Conserving biodiversity: how is scientific expertise developed?

Biodiversity conservation has become a major issue; It concerns all the activities of society, from town planning to agriculture, including transportation, industry and tourism.

However, in this field, not all players always possess the necessary scientific knowledge to deal directly with these issues; Ecology is not their profession and remains a complex science.

Let’s take an example of artificial lighting at night, which is likely to generate light pollution for living organisms; Since they are not biologists or ecologists, professionals in this sector (from manufacturers to network managers) will not have the expertise to accurately assess and correct these impacts.

All too often, executive actors find themselves in a dead end: they have the will, and even the obligation, to minimize their effects, but they don’t really know how to do it. Then they do what they can, within their means, relying on their own experience, or even common sense.

At the same time, there is also the question of potential biases (or even conflicts) if the measures that will be applied to correct an activity harmful to biodiversity are identified by the actors that generate that activity.

We understand here the need for outside expertise, provided by a competent third party.

In search of proven and proven facts

The first option for outsourcing this expertise is to refer to specialists – scientists and ecologists – who will give their opinion based on their knowledge and practice. This is the “expert opinion” we often use in France.

However, the danger of this approach is that it ends up with a subjective or partial result: the best experts cannot know everything or have an overview of everything that science has produced! And how do we make sure that an expert’s opinion is unbiased per se, even in good faith?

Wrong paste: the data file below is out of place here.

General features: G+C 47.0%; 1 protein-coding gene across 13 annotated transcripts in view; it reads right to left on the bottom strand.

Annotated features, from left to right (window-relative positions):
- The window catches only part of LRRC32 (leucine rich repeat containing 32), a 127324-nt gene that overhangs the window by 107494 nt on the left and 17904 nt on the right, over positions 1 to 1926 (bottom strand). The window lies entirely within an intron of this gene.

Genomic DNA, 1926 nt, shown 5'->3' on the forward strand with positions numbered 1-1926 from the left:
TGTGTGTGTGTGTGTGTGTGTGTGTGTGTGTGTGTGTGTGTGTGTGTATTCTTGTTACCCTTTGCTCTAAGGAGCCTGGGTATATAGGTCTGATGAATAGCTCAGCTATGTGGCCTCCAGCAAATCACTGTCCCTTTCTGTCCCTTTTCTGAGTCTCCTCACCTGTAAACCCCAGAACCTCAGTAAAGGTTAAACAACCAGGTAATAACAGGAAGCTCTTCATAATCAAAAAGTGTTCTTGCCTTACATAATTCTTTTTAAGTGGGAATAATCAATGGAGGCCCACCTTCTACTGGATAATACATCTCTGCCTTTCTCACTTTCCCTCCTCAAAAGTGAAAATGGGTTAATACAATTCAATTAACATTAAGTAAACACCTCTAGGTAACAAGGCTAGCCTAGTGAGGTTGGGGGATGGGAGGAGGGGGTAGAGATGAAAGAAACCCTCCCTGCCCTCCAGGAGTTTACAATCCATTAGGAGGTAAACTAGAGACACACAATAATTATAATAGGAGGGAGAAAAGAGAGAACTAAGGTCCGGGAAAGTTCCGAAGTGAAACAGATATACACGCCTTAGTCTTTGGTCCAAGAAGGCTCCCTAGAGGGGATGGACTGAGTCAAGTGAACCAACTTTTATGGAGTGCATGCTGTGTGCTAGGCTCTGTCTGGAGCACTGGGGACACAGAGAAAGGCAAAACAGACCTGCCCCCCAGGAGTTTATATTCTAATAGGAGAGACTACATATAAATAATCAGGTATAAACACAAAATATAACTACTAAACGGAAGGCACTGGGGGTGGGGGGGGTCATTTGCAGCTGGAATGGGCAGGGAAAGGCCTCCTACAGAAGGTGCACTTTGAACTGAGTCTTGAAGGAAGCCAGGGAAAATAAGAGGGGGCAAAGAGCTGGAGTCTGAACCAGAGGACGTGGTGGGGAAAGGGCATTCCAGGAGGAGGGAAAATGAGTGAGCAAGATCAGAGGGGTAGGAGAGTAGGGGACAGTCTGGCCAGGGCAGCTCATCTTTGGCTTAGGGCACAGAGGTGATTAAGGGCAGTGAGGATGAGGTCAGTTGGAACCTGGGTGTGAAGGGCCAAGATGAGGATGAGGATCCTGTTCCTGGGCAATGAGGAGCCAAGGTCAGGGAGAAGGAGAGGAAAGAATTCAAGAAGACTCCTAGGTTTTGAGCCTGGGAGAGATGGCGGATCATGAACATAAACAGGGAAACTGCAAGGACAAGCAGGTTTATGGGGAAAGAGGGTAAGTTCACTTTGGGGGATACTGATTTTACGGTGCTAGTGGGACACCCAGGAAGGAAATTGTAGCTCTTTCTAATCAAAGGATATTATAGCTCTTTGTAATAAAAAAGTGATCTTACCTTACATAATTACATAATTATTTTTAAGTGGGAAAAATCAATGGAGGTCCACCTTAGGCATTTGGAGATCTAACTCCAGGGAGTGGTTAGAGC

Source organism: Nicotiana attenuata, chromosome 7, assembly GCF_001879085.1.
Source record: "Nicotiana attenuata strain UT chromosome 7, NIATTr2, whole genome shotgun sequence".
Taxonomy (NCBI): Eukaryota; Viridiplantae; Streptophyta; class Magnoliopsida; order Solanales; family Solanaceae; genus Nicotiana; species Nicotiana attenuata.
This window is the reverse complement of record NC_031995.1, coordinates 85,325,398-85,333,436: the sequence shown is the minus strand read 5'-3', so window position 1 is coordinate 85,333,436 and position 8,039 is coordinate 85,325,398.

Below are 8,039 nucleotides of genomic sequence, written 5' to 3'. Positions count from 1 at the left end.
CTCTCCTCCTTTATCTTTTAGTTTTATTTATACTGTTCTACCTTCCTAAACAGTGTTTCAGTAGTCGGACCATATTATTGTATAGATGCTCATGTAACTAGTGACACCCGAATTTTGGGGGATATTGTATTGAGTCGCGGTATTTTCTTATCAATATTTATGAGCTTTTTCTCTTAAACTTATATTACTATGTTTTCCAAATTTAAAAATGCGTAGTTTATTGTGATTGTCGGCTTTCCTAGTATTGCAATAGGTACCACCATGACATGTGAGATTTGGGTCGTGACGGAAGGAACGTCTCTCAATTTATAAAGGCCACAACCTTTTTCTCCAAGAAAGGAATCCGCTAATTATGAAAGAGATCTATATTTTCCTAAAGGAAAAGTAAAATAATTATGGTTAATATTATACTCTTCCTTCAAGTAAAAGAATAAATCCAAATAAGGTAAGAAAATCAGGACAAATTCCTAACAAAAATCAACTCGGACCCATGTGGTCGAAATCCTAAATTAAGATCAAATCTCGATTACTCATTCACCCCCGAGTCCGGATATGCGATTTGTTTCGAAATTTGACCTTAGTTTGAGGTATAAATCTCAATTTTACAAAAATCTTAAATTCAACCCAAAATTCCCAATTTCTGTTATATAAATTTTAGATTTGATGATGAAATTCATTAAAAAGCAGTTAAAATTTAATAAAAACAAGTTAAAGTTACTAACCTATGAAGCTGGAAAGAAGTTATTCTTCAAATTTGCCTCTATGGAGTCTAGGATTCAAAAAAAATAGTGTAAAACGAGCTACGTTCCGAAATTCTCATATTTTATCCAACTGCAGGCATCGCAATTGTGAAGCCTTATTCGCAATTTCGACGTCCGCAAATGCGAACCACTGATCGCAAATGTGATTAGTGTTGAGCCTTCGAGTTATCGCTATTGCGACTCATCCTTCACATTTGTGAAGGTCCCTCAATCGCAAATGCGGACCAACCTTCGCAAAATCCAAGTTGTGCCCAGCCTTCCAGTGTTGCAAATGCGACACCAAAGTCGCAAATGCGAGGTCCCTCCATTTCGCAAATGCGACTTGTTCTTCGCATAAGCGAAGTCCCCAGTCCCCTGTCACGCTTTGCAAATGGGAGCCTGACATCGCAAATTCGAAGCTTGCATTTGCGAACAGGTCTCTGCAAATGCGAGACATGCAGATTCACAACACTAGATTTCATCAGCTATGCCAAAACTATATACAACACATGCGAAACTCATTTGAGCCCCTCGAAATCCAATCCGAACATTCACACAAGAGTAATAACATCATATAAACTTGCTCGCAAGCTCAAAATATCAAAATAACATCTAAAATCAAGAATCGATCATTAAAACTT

To avoid this predicament, another option is to rely on the scientific literature, a written record of research activity. The goal here is to rely on proven facts that have been proven through experiments. This is calledEvidence-based information.

Collecting Challenge

But the scientific literature today is very abundant! Research publishes new articles all the time and we make use of everything that has been published in the past, which is increasingly being distributed in digital form.

For example, the Web of Science Core Collection database, one of the largest in ecology, includes more than 60,000 documents with the phrase “climate change” in its title.

How can this knowledge block be realistically evaluated?

To meet this need, it is customary in the scientific field to make bibliographic summaries – also called “reviews”; It corresponds to scholarly articles which in turn aggregate many articles on a particular topic.

As an illustration, we can cite several bibliographic summaries published in 2020 and 2021 on the effect of night lighting on living organisms.

Read more: How light pollution became everyone’s business

These documents provide valuable “state of the art”, but they generally do not lead to a quantitative result. Moreover, the method is not always disclosed and many biases persist, for example the way in which composite documents are selected.

To deal with the large volumes of literature to be treated, an understandable reaction might be to take only the articles most cited, or by the most famous authors, or published in the best-rated journals.

Using algorithms to sort large amounts of literature is a well-studied but still in its infancy path; It asks the same questions of neutrality: “Who” programs the bots, “How” and “For what purpose”?

The so-called “systematic” reviews

To solve these various problems, a unified approach is recommended in order to make the bibliographic synthesis work as efficient, robust and impartial as possible.

This is the whole purpose of systematic reviews, the aim of which is to achieve the greatest possible comprehensiveness (completeness of the analyzed literature), objectivity (only the most reliable publications are used), transparency (the process is fully described and all decisions are tracked) and repeatability (thanks to this Transparency, anyone can re-exercise and compare the result obtained with the results of the authors).